From Sinatra to Stapleton: How music boosts Tennessee whiskey

NASHVILLE (The Tennessean) – Country singer Chris Stapleton’s reprisal of the classic song “Tennessee Whiskey” wasn’t just a game-changer for the rising local star — it also gave an unexpected boost to the state’s burgeoning whiskey industry.


Chris Stapleton via The Tennessean

Singing the words “You’re as smooth as Tennessee whiskey,” Stapleton performed the song live with pop star Justin Timberlake during the CMA Awards in November. The song quickly shot up Billboard’s Hot Country Songs chart, and whiskey distillers are cashing in on the endorsement, intentional or not.

“I think that just having someone that is on such a big stage basically endorsing a certain product, that’s huge,” said Charlie Nelson, co-owner of Nashville-based Nelson’s Green Brier Distillery. “There’s just potential for huge (sales) bumps after that.”

Whiskey and music have long been intertwined. Countless songs, from traditional folk tunes to blues classics to rock hits, have been written about the brown spirit, which has seen a major resurgence in the past five years. The centuries-old Irish traditional song “Whiskey in the Jar” was popularized by rock band Thin Lizzy and later by metal band Metallica. In the late 1970s, country artist David Allan Coe sang, “Jack Daniel’s if you please knock me to my knees, you’re the only friend there’s has ever been that didn’t do me wrong.”

 “Listening to music while drinking whiskey, the two go hand in hand,” Nelson said.

Music icon Frank Sinatra is credited with helping to put Jack Daniel’s on the map decades before the Lynchburg-based distilling behemoth was widely known across the globe.

On stage in the 1950s, Sinatra famously proclaimed Jack Daniel’s the “nectar of the gods.”

“It was like a boom going off,” Jack Daniel’s master distiller Jeff Arnett said of Sinatra’s declaration. “Jack Daniel’s sales doubled the next year. At that point, people had heard about it, were looking for it, so clearly the sales outstripped our ability to produce it. We emptied our warehouses out and we were on allocation for the next 25 years.”

Jack Daniel’s now sells Frank Sinatra blends, including the ultra-premium Jack Daniel’s Sinatra Century, which comes with a commemorative gift box and Sinatra CD for $499.99.

Jack Daniel’s now sells Frank Sinatra blends, including the ultra-premium Jack Daniel’s Sinatra Century, which comes with a commemorative gift box and Sinatra CD for $499.99.

“Jack Daniel’s has really benefited from the attachment to music and pop culture. It started, obviously, with Frank Sinatra,” Arnett said.

In the mid-1980s, country legend Merle Haggard inked an endorsement deal with George Dickel. The Tullahoma distillery sponsored Haggard’s Ain’t Nothin’ Better Tour and plastered his face on advertisements that announced, “Water’s for teardrops. Dickel’s for drinking.”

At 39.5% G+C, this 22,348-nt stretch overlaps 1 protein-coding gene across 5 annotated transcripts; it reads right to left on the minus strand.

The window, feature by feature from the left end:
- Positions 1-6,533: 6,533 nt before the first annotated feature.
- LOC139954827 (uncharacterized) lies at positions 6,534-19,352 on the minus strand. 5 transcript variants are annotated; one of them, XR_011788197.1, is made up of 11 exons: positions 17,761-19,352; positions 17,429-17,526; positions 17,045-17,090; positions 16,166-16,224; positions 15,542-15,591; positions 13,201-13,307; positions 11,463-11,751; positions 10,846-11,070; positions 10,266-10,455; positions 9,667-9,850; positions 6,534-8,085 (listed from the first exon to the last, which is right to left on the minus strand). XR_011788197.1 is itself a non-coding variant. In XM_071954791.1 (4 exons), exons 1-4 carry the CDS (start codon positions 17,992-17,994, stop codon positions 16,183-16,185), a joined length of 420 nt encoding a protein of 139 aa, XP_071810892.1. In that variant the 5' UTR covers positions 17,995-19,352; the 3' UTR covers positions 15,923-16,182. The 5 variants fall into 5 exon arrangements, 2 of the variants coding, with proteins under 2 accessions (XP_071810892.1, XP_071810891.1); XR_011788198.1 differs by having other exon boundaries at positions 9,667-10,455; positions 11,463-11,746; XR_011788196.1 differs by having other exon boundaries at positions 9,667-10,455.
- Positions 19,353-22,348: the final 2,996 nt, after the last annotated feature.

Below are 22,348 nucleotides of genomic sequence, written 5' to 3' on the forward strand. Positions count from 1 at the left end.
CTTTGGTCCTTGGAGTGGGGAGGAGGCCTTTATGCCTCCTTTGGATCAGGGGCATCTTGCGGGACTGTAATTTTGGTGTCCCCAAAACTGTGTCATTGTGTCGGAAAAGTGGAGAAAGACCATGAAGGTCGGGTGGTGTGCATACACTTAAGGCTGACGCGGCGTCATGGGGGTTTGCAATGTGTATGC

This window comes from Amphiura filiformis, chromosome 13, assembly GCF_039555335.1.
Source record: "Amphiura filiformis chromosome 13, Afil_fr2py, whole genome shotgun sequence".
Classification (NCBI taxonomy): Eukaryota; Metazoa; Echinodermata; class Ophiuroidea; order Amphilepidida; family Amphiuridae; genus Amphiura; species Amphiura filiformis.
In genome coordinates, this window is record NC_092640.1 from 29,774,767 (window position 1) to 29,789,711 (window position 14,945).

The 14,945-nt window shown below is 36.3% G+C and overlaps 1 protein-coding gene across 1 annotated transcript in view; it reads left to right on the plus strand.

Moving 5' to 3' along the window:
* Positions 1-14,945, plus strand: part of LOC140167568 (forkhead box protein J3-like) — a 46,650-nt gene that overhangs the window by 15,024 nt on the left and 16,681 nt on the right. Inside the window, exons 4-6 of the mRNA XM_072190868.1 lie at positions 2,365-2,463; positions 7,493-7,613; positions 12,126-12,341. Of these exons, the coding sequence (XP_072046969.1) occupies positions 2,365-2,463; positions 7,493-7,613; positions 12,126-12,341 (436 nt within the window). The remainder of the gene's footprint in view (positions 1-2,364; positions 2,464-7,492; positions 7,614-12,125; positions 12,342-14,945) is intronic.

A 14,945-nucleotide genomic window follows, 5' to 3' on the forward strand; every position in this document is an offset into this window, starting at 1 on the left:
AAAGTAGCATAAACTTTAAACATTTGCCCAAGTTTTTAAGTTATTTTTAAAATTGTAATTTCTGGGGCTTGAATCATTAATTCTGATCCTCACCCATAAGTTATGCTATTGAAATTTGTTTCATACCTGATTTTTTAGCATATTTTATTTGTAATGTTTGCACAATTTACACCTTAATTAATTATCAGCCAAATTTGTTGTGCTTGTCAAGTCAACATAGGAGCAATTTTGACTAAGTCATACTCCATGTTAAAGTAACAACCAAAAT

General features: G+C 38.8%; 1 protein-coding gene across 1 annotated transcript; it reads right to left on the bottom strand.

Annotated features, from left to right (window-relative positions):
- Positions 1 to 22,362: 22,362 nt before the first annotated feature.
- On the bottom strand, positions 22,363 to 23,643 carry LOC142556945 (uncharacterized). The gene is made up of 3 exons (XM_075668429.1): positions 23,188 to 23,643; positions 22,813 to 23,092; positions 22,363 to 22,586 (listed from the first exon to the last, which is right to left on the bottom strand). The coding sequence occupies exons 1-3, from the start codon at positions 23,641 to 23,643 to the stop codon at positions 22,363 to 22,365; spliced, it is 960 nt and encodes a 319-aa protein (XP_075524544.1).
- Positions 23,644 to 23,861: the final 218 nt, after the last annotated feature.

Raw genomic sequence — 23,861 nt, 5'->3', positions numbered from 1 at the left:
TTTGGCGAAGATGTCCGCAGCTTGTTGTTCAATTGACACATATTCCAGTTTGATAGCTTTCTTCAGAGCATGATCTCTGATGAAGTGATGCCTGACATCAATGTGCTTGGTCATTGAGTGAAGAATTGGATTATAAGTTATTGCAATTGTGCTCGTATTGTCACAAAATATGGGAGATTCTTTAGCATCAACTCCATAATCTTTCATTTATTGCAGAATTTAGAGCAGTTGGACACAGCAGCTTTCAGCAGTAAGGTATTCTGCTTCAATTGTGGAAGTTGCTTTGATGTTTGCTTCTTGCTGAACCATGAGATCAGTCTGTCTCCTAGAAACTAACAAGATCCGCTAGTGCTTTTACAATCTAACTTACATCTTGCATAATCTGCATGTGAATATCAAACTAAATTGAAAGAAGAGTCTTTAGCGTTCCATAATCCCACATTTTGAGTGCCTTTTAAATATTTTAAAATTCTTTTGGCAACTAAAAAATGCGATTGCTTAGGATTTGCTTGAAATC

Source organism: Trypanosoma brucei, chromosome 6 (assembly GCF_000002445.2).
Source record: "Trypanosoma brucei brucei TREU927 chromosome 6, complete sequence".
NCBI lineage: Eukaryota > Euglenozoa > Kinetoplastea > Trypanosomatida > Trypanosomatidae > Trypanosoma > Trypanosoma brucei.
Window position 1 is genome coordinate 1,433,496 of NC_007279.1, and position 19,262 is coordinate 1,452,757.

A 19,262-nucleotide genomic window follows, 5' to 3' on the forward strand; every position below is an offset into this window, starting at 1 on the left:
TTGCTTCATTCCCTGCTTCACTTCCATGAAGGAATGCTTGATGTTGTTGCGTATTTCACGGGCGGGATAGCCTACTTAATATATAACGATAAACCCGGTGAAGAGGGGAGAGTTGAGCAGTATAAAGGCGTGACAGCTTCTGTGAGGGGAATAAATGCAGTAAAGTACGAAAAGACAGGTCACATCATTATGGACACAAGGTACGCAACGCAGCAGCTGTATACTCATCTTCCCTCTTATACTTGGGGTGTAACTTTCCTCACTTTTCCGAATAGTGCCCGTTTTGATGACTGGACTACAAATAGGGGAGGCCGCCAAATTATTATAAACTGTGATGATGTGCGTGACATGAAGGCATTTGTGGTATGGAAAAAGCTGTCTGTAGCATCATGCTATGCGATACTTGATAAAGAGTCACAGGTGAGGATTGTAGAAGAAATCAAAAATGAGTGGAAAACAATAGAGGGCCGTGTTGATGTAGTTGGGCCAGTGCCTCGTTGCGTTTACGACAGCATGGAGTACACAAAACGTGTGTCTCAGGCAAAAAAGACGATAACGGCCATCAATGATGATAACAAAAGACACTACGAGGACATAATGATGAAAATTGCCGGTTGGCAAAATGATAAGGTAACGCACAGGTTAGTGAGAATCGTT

Clayton Cutler, co-owner of Tenn South Distillery in Lynnville, said music has played a critical role in connecting consumers with whiskey’s cultural history.

“Awareness of Tennessee whiskey gives me as a distiller and a distillery the opportunity then to help people with their whiskey education. I think there is a lot of room for people learning about the different types of whiskeys and particularly about Tennessee whiskey,” Cutler said.

In 2013 state law established a legal definition of Tennessee whiskey for the first time. Known as the “Lincoln County Process,” it requires bourbon to be filtered through maple charcoal and aged in new, charred-oak barrels. There are only a handful of Tennessee whiskey-makers in the state — led by giants Jack Daniel’s and George Dickel — but several newer distillers are in the process of aging their own brands.

“With respect to Tennessee whiskey, I think (Chris Stapleton’s song) was great because not everybody knows Tennessee whiskey is its own category,” Nelson said of the song made famous by George Jones.

Jesse James, a tour guide at Jack Daniel’s distillery, said it’s not uncommon for musicians, particularly those with Nashville ties, to make the trip to Lynchburg to tour the facility. The Single Barrel Society room at the distillery displays plaques with names of those who have purchased an entire barrel of Jack Daniel’s Single Barrel Select, which ranges in price from about $10,000 to $12,000. George Strait, Eric Church and the Zac Brown Band are among the names on the wall.

“Jack Daniel’s is very well liked among the country (music) crowd,” James said.

Arnett said Jack Daniel’s connection to music dates back to the late 1800s when Jack Daniel himself would host musicians in Lynchburg. The company still sponsors various music platforms, such as international “battle of the band” competitions.

“I think music is something that changes with cultures, it changes with generations, but our brand’s attachment to music kind of makes us relevant to the new generation, the new culture,” Arnett said.

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Categories: Regional News

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